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Snow Farm Implement

First snow. When it all seemed charming.

Years ago, I took a summer biology class at the Mountain Research Station near Nederland Colorado. During the course of that wonderful week, there was a conversation with our instructor, in which she was talking about an old friend of hers, who used to do work at the station, and was now suffering from Alzheimer’s. She would go to visit him, and ask him questions about his past, to keep him engaged. At one point, she asked, “What’s your favorite season”. And his answer has always stuck with me, these 20+ years later. “WINTER, because it’s so dynamic!” I try to remember this, as I witness how snow transforms the landscape, softening edges, hushing the noise, insulating the world from all insults. Read the rest of this entry »

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Lavender field, ready for harvest.

I’m all about sourcing local when I can, both for my own use, and for products that I sell. But soap, in particular, is difficult to source ingredients for locally. Coconut oil, nope. Palm oil, nope. Olive oil…well, I could get it from California if I wanted to pay 3 times the price. Other than the local bees wax in my products, and the few that contain locally sourced lard or tallow, not much of my cosmetic line can be locally sourced. But, last fall, my husband and I visited the SAGE (Sustainable Agriculture and Energy) Center in Boardman Oregon, just 80 miles south of us, and toured their educational exhibits. The place is dedicated to learning about modern agricultural practices on the Columbia Basin. This is big ag, not small 5 acre mom and pop farms. But its an interesting and interactive exhibit, and well worth the visit, especially if you have kids. Read the rest of this entry »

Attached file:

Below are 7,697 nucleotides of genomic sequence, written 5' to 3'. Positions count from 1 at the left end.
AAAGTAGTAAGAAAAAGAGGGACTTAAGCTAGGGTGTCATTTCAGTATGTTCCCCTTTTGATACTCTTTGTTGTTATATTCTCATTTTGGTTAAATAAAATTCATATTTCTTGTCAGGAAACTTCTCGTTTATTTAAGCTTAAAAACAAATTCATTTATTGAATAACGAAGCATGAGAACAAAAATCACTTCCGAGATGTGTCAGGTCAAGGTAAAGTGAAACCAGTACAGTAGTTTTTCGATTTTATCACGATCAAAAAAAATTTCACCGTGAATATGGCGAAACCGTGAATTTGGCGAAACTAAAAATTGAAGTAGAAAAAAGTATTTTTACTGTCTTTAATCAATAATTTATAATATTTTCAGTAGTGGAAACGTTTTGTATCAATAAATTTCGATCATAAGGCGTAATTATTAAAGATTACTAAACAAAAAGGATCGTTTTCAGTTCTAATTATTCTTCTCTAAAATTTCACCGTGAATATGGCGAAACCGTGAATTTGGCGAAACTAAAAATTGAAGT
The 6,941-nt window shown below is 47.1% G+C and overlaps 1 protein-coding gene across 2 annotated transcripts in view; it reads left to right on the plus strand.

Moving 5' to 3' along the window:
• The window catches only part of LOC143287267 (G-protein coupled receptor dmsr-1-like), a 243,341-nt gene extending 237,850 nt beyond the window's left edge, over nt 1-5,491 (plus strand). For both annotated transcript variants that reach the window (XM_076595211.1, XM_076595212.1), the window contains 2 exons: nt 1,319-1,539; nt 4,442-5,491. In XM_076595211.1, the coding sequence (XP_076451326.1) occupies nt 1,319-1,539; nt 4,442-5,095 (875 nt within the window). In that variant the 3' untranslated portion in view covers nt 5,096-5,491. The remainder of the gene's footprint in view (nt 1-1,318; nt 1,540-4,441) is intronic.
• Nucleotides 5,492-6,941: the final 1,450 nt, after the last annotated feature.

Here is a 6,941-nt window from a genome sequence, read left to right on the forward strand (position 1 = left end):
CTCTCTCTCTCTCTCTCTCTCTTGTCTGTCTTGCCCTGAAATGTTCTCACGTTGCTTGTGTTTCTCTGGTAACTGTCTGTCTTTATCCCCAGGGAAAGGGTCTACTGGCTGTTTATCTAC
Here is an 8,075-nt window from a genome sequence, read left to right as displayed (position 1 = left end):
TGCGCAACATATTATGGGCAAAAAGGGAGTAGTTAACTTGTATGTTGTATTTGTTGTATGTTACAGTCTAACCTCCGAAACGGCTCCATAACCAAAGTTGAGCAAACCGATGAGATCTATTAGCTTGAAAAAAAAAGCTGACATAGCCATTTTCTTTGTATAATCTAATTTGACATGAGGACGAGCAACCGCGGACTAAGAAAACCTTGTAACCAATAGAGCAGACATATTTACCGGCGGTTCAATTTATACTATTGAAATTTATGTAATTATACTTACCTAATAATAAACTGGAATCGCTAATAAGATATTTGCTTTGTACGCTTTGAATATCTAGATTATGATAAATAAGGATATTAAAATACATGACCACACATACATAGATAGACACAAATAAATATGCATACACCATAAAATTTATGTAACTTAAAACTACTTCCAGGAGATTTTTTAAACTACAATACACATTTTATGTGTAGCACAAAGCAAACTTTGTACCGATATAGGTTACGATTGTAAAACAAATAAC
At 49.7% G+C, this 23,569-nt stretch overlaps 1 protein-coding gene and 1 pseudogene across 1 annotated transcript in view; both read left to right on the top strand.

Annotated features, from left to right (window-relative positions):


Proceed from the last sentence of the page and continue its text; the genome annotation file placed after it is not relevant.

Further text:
Robin Eggshell Find

I always feel a bit like a small child who has found a small miracle when I find one of these. From a just hatched robin nest, no doubt.

Today was a perfect day to be a farmer, and a homesteader, and a business woman, and a human alive on the planet. Read the rest of this entry »

Welsummer Rooster

My Welsummer rooster Cray. He’s just recently finished his molt. Isn’t he gorgeous?

I’ve been raising chickens since about 2002. I grew up with chickens when I was really little, and it took me about 30 years to be able to get back to it. But with the exception of the year we moved from Colorado to Washington, I’ve kept chickens for the last 14 years. This was BEFORE the proliferation of back yard chicken raising blogs, websites and books. I bought a copy of Storey’s Guide to Raising Chickens, my husband built a coup (which was also a dog house/pen – they shared a dividing wall – which helped keep the chickens safe from predators but also safe from the dogs at night). I talked a bit about all of this here.

It’s really only been in the last few years that I’ve raised chickens with more of an eye to getting them to pay for themselves by selling the eggs. Here is a brain dump of factoids I’ve learned about raising chickens over the last 14 years, all in one place. Read the rest of this entry »

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Soaps and toiletries side. First market of the year in May.

Well, June is turning out to be a busy month. I started with the Downtown Walla Walla Farmers market on Saturdays in May. Then on the 4th of June I added the Milton-Freewater afternoon market on Wednesdays and the twilight market on 2nd Street in Walla Walla on Thursdays. Sales have been great. But doing three markets a week is a lot harder than doing two. Especially when my booth at the Walla Walla Thursday market was on the sunny side of the street, on heated black asphalt until the sun dips behind the buildings at about 6:00 pm. Read the rest of this entry »